Illustration: Wenting Li
There's a right way and a wrong way to vacation. Here's how to set off on the right foot.
I have to admit, I'm a sucker for New Year's resolutions. Love them. It's like back to school for grown-ups. Whether you're creating a whole fresh crop of goals or continuing incremental movement toward existing objectives, a new year is an opportunity to push the reset button.
One of the psychological greats, Alfred Adler espoused the philosophy that our lives are blank canvases and we are the artists who hold the brush. So what do we want to do with this clean slate? Foremost among most people's list of resolutions is to feel less stress. And the best way I know to get away from life's stressors is to take a holiday. With 2019 unfurling in front of us like an open road, where do we want to go? And how?
There's a right way and a wrong way to vacation; here's how to set off on the right foot:
Plan regular vacations. They don't need to be grand treks in order to earn a destress merit badge; oftentimes, a staycation can do the trick. The point is to truly park stressors in the rearview mirror and get away. The planning of regularly spaced holidays is purposeful; even when one trip is over, the next one is in sight. Spend some effort this month mapping out mental health breaks.
Know who you are and advocate for yourself. Are you an introvert who requires alone time to recharge or does being the life of the party rev you up? Do you like the soothing quality of nature or the buzz of the big city? Figure out what fills your bucket, and once you have, speak up. If the feeling of sand between your toes makes you squirm, don't sign up for a beach resort.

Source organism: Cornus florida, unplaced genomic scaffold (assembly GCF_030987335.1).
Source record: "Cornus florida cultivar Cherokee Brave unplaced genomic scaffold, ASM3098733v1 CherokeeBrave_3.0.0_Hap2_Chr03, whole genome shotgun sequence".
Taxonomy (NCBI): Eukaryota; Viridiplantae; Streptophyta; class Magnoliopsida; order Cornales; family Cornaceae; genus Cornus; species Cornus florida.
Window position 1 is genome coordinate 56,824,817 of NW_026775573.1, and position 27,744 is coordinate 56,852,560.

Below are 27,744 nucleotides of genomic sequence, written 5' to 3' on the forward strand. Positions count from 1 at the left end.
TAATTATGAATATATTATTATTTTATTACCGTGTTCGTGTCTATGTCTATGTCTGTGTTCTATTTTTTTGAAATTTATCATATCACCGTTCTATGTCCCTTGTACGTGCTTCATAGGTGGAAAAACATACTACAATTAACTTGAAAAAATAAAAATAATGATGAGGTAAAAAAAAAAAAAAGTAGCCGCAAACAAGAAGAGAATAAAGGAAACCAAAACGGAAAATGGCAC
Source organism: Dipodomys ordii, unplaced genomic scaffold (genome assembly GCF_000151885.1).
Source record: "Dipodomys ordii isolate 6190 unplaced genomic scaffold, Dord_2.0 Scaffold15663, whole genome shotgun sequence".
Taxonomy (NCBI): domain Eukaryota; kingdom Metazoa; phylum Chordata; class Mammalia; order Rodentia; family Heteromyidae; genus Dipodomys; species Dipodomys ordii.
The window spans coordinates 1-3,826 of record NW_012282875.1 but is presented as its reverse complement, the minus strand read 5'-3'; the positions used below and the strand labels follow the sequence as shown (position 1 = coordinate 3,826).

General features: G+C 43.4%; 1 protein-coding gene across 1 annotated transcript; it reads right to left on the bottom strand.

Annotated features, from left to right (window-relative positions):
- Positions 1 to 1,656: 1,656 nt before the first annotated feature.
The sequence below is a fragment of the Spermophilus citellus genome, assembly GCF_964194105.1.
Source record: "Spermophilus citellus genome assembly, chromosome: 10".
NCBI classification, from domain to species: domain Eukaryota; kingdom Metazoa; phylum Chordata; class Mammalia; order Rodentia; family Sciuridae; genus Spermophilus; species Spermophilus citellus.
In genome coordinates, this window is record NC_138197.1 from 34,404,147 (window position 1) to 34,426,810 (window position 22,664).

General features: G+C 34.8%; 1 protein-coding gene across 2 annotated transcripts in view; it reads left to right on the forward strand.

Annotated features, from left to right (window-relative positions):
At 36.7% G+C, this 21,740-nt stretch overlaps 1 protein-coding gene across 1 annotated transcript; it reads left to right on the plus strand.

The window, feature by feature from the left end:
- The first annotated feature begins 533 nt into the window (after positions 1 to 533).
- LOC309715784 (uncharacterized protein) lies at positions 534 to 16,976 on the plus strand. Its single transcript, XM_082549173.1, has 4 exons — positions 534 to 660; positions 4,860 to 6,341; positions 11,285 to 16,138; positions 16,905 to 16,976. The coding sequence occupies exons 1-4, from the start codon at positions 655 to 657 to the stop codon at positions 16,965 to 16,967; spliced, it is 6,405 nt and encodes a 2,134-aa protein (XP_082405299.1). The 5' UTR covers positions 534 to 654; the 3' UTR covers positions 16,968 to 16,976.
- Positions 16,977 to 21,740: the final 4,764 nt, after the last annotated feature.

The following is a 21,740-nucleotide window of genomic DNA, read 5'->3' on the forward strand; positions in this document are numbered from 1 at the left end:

Travel light. Most of us find that we don't unwind until halfway through a week away. What a waste! To maximize your relaxation, imagine a mental parking lot for work and family triggers, and proactively slot those soul suckers into a parking space before the vacation. Take 10 minutes to meditate, visualizing problems on the sidelines. Every time a nagging or dispiriting thought slithers into your brain, gently push it back into the parking lot, where it'll be waiting for you come Monday morning.
To unplug or not to unplug from technology…. There are growing groups of teenagers and young adults coming into my office complaining about the anxiety that comes with the ping, ping, ping of social media bombardment. More and more of them are showing off flip phones that come with a whole lot less connectivity. When I ran this by my prescient 14-year-old, however, he sagely said, "You've got to know your audience, Mom. That wouldn't work for my group." And he's right; for younger teens in the throes of establishing and maintaining their place among their peers, being disconnected adds anxiety, and access to Wi-Fi is more important to them than a constant food supply. Personally, I want to let a thick layer of dust settle on my iPhone screen while my Netflix account takes a beating. There isn't a one-size-fits-all approach to connectivity, so suit yourself, but make your decision mindfully, based on personal likes and not on Instagram likes.